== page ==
/ 26 April 2006

Rivals cry foul over BBC’s website plans

Rupert Murdoch’s media conglomerate on Wednesday accused the BBC of using taxpayers’ money to build a ”digital empire” that would compete with commercial rivals.

The BBC, which receives about £3-billion a year in public funding, has announced plans to relaunch its website to incorporate more user-generated content such as blogs and video, as well as developing new broadband portals in areas including sports, music, health and science.

James MacManus, an executive director of Murdoch’s News International company, accused the state-funded BBC of ”blatantly commercial ambitions” and seeking ”to create a digital empire”.

”Our view is that can only damage the development of commercial digital media,” MacManus said.

”This is being done with public money,” he told The Associated Press. ”It really is outrageous.”

The BBC says it hopes its new site will attract unsigned bands hoping to showcase their music — one of the key successes of MySpace.com, the social networking site recently bought by Murdoch.

”We have one of the best websites in the world, but it’s rooted in the first digital wave,” BBC director general Mark Thompson told staff on Tuesday. ”We need to reinvent it, fill it with dynamic audiovisual content, personalise it, open it up to user-friendly material.”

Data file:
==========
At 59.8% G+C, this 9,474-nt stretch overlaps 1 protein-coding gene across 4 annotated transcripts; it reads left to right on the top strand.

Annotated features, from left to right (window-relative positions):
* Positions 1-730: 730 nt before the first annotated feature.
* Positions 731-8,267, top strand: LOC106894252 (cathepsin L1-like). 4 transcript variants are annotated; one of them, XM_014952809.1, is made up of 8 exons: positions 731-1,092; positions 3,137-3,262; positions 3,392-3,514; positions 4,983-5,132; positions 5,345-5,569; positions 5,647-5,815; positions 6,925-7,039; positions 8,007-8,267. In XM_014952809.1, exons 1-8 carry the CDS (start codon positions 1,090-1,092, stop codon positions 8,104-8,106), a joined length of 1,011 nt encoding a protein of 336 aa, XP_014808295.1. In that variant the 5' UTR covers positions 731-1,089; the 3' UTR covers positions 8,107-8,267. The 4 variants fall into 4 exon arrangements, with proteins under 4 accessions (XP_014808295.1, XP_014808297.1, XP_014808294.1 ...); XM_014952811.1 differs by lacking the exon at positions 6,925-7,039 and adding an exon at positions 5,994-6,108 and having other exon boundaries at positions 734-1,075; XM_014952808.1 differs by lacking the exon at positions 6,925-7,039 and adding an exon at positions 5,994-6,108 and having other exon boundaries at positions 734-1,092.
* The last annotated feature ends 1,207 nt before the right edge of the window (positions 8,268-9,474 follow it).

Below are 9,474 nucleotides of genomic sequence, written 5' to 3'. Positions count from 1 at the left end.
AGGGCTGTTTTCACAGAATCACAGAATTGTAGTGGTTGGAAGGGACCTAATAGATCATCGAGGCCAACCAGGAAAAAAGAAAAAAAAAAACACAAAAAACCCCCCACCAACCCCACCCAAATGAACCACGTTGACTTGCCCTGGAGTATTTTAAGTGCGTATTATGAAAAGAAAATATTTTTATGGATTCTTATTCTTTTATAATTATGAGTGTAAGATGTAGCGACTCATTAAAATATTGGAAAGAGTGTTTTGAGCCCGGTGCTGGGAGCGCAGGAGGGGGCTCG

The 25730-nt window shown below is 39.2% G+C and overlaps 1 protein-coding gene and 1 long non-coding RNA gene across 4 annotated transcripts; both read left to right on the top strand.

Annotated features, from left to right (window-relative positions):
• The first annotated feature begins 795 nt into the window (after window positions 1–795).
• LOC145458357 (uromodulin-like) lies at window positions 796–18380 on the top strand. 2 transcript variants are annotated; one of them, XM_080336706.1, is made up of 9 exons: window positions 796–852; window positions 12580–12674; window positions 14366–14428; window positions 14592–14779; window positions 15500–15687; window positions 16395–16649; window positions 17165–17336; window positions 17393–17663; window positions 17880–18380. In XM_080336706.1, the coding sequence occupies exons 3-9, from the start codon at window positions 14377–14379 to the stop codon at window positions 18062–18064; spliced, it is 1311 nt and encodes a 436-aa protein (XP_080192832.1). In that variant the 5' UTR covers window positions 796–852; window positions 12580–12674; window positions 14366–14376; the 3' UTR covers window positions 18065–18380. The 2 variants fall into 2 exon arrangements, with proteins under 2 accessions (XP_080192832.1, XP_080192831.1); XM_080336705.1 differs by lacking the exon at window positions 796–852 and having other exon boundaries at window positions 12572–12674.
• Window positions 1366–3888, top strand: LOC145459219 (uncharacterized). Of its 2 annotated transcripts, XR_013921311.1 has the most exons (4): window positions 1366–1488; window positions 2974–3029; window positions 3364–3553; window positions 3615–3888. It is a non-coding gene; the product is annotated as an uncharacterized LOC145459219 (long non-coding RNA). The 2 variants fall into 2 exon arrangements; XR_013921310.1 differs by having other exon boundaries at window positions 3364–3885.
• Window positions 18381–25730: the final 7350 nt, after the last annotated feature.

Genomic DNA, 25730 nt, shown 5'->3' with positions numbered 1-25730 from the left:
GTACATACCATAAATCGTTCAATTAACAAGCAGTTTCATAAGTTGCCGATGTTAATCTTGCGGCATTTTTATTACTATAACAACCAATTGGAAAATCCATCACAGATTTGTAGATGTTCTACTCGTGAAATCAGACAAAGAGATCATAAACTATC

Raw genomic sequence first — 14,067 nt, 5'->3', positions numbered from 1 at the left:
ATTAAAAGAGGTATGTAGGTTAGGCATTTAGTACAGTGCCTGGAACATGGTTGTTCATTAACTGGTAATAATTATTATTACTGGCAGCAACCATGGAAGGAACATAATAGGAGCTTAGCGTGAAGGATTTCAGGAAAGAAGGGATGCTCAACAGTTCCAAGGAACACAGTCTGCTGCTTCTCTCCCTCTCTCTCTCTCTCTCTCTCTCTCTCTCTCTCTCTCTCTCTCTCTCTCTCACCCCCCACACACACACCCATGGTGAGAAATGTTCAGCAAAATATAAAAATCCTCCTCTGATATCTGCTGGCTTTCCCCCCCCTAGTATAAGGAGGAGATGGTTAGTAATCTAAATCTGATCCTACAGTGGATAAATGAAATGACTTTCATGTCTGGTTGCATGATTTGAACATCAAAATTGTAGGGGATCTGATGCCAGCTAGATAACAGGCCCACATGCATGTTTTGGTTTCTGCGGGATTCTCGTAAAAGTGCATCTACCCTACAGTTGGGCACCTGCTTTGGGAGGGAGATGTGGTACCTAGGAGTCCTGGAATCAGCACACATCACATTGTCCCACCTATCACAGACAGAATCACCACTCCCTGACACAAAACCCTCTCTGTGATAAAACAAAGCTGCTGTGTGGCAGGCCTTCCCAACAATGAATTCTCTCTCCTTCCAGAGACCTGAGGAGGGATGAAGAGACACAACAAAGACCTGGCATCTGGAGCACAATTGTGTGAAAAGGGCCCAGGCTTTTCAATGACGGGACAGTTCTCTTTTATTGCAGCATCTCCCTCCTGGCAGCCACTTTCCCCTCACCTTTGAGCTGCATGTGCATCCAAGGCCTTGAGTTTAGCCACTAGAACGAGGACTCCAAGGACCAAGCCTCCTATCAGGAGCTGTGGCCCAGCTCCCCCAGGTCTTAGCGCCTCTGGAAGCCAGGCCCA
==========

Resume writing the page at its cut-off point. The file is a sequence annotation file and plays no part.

He said in the new world of ”BBC Web 2.0,” audiences would become ”participants and partners”.

Rival broadcasters have long complained that the BBC uses public money to fund types of programmes supplied by commercial operators, abandoning a public-service remit in a chase for viewers.

The BBC currently is seeking to renew the licence fee — currently £131 a year — that it receives from every television-owning household in Britain. The government is considering the broadcaster’s request for increases that would take the fee to £180 by 2013.

MacManus said News International will lobby the government to appoint an independent regulator to oversee the BBC. — Sapa-AP